After Northwestern fell (and using that word is probably being overly kind to what happened to the Wildcats in Evanston to be honest) to Ohio State last Friday night, all Big Ten teams had officially completed at least half their regular season. This means that things are starting to take some semblance of solidified shape. For one, we know the team that always belongs at the top of this list (aforementioned Buckeyes) and we know the team that always belongs at the bottom of the list (Rutgers). But college football always finds a way to throw you a curve ball... Enter Wisconsin losing to Illinois. The Badgers had solidified a spot as the distance number two in these rankings for the first seven weeks of the season. Now, the next tier (or tiers) of teams below Ohio State becomes slightly harder to analyze without more head-to-head information. And because a lot of the schedules are back-loaded with these match-ups, things aren’t quite as easy as one would hope with a 7-game sample size.
This brings us to our tiers topic of the week. Yesterday evening, the 2019-2020 NBA Season kicked off with much fanfare and some very entertaining games. The defending champion Toronto Raptors received their massive championship rings and played an excellent game against the visiting New Orleans Pelicans (without rookie phenom Zion Williamson) that went into over time and ended in a Raptors’ victory. Then, the two Los Angeles franchises debuted their new high-level talents (Anthony Davis for the Lakers, Kawhi Leonard for the Clippers) in a Western Conference clash that could become a possible Western Conference Finals match-up.
So, for sake of simplicity and lack of imagination, today’s tiers will be based on current NBA players and their status in the league. As always, the tiers are created very subjectively and the criteria are completely non-formulaic in their creation. However, the ranking of the teams incorporates the known data about the teams as well as actual on-field performance.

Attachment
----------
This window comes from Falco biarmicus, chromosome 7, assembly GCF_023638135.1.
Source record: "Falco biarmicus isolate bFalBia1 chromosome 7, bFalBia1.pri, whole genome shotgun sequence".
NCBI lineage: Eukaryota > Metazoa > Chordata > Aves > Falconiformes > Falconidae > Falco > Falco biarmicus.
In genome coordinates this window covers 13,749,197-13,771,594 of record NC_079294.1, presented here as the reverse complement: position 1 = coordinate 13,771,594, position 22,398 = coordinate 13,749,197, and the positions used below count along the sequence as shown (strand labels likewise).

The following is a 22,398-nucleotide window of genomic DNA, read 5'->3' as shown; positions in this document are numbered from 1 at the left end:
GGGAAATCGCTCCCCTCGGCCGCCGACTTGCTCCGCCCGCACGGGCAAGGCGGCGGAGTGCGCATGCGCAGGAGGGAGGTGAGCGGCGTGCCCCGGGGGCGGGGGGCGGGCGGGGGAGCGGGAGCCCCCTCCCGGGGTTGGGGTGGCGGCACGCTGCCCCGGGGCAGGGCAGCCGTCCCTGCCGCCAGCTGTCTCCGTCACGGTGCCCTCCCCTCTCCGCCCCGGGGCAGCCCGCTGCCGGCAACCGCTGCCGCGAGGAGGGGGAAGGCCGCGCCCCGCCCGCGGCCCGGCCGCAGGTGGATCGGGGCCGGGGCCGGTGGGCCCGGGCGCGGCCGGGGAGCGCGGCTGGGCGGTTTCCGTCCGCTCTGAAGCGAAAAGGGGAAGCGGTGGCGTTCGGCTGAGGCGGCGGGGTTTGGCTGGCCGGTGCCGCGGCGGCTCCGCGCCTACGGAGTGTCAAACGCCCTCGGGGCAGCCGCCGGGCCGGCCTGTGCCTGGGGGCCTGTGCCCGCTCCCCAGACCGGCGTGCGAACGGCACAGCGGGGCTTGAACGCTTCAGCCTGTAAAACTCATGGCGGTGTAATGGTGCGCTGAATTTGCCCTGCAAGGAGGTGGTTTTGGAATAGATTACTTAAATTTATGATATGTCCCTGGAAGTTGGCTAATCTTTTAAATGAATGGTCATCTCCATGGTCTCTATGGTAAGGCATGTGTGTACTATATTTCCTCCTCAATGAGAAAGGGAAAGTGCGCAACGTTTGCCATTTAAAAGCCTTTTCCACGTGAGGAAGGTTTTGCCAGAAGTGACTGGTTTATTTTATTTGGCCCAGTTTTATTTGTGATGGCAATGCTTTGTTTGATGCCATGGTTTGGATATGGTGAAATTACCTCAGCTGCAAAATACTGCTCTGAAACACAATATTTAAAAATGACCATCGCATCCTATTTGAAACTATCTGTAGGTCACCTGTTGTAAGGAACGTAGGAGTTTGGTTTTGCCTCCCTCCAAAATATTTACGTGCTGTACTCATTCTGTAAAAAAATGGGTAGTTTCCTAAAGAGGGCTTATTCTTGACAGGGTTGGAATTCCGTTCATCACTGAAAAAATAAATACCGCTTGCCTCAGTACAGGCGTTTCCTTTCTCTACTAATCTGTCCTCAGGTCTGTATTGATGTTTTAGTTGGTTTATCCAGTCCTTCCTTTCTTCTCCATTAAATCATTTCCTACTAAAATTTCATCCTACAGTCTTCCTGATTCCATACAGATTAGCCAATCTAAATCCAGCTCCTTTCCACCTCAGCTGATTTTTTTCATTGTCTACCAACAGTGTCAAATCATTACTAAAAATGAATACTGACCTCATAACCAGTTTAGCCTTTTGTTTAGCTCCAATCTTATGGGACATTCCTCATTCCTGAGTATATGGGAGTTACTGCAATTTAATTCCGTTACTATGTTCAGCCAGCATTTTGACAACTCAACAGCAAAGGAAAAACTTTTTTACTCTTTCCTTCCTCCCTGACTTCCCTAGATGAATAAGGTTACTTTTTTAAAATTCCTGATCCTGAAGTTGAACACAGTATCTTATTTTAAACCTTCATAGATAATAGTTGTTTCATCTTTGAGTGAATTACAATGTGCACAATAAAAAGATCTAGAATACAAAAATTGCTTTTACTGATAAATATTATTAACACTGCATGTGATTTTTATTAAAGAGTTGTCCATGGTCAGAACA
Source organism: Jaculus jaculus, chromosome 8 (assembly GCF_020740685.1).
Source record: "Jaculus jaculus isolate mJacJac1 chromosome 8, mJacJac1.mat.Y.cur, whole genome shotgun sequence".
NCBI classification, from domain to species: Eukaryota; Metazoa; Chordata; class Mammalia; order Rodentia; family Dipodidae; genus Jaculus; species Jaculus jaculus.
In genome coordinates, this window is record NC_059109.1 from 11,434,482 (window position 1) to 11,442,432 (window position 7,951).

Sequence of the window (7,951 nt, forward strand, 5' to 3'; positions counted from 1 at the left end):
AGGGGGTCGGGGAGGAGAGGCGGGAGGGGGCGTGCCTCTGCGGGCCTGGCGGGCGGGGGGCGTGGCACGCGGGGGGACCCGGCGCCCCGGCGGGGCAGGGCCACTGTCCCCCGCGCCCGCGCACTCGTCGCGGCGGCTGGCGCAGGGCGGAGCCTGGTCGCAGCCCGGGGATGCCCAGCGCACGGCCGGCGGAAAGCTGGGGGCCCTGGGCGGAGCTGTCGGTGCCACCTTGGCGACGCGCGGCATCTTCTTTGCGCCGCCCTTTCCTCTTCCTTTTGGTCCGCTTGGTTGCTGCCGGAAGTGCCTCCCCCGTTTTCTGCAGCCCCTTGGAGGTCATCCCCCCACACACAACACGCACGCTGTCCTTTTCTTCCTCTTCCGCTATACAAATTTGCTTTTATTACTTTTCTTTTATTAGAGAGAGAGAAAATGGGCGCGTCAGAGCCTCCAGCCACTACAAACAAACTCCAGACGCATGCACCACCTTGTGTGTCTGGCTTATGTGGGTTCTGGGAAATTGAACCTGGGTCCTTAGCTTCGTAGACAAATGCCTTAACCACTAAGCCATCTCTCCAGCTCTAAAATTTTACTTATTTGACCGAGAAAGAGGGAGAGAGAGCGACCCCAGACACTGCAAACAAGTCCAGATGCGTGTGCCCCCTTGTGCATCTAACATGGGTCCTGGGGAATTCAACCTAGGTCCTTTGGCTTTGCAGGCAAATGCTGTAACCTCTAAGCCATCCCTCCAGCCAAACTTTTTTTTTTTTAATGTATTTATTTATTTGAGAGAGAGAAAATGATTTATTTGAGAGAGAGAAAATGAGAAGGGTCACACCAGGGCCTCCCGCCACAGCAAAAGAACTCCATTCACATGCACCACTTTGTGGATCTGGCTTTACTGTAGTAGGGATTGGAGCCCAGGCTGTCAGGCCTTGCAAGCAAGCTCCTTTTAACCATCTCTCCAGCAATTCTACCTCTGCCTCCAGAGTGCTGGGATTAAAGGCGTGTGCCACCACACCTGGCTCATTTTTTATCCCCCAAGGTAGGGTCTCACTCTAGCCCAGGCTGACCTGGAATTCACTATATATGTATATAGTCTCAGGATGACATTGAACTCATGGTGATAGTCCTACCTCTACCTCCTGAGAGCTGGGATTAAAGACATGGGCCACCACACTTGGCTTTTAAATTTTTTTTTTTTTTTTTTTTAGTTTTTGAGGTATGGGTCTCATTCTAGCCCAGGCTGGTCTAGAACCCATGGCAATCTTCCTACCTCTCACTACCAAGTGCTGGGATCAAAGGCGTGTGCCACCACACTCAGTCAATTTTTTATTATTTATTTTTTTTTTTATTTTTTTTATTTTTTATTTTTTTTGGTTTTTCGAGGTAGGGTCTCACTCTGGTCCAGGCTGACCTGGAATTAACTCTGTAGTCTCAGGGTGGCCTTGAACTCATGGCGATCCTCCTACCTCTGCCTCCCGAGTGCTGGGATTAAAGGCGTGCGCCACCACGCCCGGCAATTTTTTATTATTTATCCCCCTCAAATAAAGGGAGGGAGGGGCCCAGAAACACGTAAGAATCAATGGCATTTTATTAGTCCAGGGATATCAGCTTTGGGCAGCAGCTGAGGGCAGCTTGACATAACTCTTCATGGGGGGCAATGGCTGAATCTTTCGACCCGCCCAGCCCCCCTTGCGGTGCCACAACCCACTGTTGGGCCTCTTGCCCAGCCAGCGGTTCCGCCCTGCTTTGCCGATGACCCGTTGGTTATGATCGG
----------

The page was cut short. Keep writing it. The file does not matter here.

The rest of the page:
(Do with these rankings what you will. SP+ rank and FEI (Fremeau Efficiency Index) rank is provided next to each team. Click these links for more information on SP+ and FEI.)
The LeBron James Tier
#1 - Ohio State Buckeyes (1st, 1st)
A bit too on the nose here since The King is from the state of Ohio but the comparison fits all too nicely. Ohio State has run every team it has faced off the field. LBJ has very few current (or historical) peers when it comes to his entire resume. Both use a combination of sheer talent, athleticism, and other worldly sports IQ to dominate their opponents. Both are the biggest brands in their respective sport (the Big Ten Conference and the NBA). Both have been shrouded in controversy for mistimed statements (Urban Meyer related for the Buckeyes, China related for Lebron). But when it’s all said and done, these two stand atop their respective realms and rule with an iron fist.
The Kawhi Leonard Tier
#2 - Penn State Nittany Lions (8th, 8th)
Penn State stands alone in this tier because thus far they have taken care of business and also have accumulated some respectable wins. While both the Iowa and Michigan games were close, no other Big Ten team has two conference wins of that quality while still be undefeated (Ohio State excluded). The Nittany Lions have been methodical in their defeating their opponents thus far, a subtle nod to the methodical decimation that Kawhi Leonard spreads across the league. As Kawhi threatens LBJ’s perch atop the league, so do the Nittany Lions threaten the Buckeyes as long as they can stay undefeated. While there are some tricky road blocks on the schedule before the fateful trip to Columbus on November 23rd, for the time being the advanced metrics and the on-field results suggest Penn State is by itself in a tier just below the juggernaut Buckeyes.